Anthropology BA, Archaeology concentration 2014

As someone working in the field of public anthropology, Jessica Ericson frequently attends archaeology and anthropology conferences and finds herself serving as an ambassador for CSU Anthropology and Geography. “I always brag about CSU because [department alumni] have such a presence at a lot of the archaeology conferences.”

Jessica doesn’t just talk anthropology with colleagues in the know. In addition to a lasting career in cultural resources management, she also co-runs Community Connections LLC, an  enterprise that develops and leads archaeology outreach and education programs in addition to offering technical services in project design, historic preservation, and grant writing. The firm leads educational activities, interpretive tours, and site visits to make archaeology accessible and engaging for both adults and youth, and Ericson credits her professors and experiences as CSU for cultivating her dedication to public anthropology and showing her a career in archaeology is attainable.

Headshot image of female archaeologist
Jessica Ericson, ANTH 2014 (Image: Ericson)

What is your current position?

Archaeologist and business owner of Community Connections LLC, which a company that my business partner, Jasmine Saxon, and I started in 2019, after we met through the Colorado Council of Professional Archaeologists. We are not a typical cultural resource management firm, we’re more public facing and only take projects or do things that relate to the public.

What kind of events do you organize through your business?

We try to organize an archaeology meet-up at least once a month around Denver, usually at a brewery and family-oriented places, and we try to build events and get to as many conferences as possible. That’s a big suggestion for anybody trying to get into the anthropological world: Conferences, conferences, conferences.

We’ve also created some kids courses and projects with South Park Site Stewards and the South Park National Heritage Area, and we do historic tours. This year [October 2023]. Community Connections is running International Archaeology Day [at Red Rocks Park], which is exciting.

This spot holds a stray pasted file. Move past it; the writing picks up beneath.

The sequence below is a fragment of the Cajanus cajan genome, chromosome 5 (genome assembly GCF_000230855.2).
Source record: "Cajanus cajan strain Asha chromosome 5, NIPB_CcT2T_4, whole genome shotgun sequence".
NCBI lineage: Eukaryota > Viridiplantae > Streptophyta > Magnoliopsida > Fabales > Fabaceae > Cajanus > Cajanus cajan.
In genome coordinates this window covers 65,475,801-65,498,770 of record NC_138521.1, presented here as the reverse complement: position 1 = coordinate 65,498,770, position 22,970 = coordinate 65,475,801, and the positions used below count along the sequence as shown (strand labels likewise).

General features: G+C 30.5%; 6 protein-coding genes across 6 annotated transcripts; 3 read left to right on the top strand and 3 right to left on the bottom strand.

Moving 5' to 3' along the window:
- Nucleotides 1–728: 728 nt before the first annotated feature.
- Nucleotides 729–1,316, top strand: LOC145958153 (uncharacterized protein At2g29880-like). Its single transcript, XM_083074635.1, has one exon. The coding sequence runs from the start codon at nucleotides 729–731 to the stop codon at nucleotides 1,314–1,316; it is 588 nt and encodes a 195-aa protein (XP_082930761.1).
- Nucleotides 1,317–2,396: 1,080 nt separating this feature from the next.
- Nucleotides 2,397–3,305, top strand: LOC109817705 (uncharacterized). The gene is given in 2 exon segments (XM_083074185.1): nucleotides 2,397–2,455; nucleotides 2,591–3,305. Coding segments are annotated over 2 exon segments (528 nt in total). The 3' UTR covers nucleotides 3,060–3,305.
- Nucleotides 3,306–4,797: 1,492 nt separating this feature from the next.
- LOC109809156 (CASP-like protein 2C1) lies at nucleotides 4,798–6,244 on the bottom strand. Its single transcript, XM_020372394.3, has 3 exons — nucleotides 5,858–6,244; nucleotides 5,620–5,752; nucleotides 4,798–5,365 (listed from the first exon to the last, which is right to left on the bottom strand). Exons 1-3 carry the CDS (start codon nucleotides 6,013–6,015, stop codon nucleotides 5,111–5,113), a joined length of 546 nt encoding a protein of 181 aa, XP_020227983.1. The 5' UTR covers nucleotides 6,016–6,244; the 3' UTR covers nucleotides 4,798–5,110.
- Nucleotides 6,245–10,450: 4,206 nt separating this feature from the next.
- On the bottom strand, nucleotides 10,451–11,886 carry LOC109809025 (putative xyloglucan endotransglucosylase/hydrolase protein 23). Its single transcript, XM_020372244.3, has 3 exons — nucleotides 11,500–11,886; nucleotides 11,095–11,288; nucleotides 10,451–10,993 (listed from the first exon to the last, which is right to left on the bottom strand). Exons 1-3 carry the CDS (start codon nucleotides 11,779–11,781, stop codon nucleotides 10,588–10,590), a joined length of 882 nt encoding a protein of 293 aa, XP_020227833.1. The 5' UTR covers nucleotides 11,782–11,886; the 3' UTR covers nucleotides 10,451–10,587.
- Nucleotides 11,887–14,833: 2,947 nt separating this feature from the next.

How did your experiences as a CSU Anthropology student lead to your career path?

Well, Professor Jason LaBelle got me, like, my first three jobs! It’s been my experience within archaeology that a lot of it is who you know.

Basically a week after graduating from CSU, I was on a plane and heading to Fairbanks, Alaska, to start my first CRM job, and I’ve just been going and going ever since that flight. I had mostly done fieldwork for various archaeological firms but, a few years in, I knew I wanted to do something more [related to public outreach] so I started running tours for historical places which I had done while I was in college, too. I was always coming back to tourism and archaeology and put those together to create Community Connections.


The Archaeology Field School was such a shift for me to realize, ‘I can do this [as a career].’ I didn’t even fathom it before. Once I did the field school, it was just like, ‘Oh, OK, I wanna do this forever.’ I’m really proud to come from CSU.

What knowledge and skills from your degree have been most useful since leaving CSU?

Honestly, there’s so many classes that I still go back to like Lithic Technology (ANTH 457) and Archaeology and the Public (ANTH 456) and my bio anth courses. I’ve been able to go back to several of those classes and find articles that still help in the field today.

And then the Archaeology Field School was such a shift for me to realize, ‘I can do this [as a career].’ I didn’t even fathom it before. Once I did the field school, it was just like, ‘Oh, OK, I wanna do this forever.’

I’m really proud to come from CSU.

Female archaeologist sitting in front of an excavated fire pit amid a sand dune
Jessica Ericson, on site at an excavation in the Red Desert in Wyoming, August 2023. The crew excavated a fire pit from a sand dune. (Image: Ericson)

Do you have any specific memories or experiences from those classes that has stuck with you?

I remember it was, like, 106 degrees out during the field school and someone was trying to teach me how to run the total station and all of us were just delirious with the heat and not enough water and just out of it completely. But I just remember, in that moment, looking out over the plains in Larimer County and just being absolutely enamored with the place, the process, everything. It was a really awesome moment of realizing I could do this.

What are you most proud of since graduating from CSU?

Going into the archaeology program, I was told by so many people and websites that anthropology was a waste of a degree, but I wanted to do it so badly and I was stubborn enough to stay within the field. So, that’s a point of pride that I have stuck with it and had a pretty successful career out so far. Of course, starting my business with my business partner has been so much fun.

Now, I definitely try to help people see that there’s possibilities when others might not think there are. We can see companies where people use their anthropology degree to forward businesses and fields and [to help companies] see things from different perspectives.

What do you do when you’re not working?

I’m pretty extroverted so I like hanging out with a lot of people. I like to travel, and hang out with my boyfriend. We’ve got two dogs and a cat. I would say like I would like to hike more, but I hike so much for work that I’m just like,  ‘Nah, I’m good!’ But, yeah, read, dream, hang out. And I love quesadillas!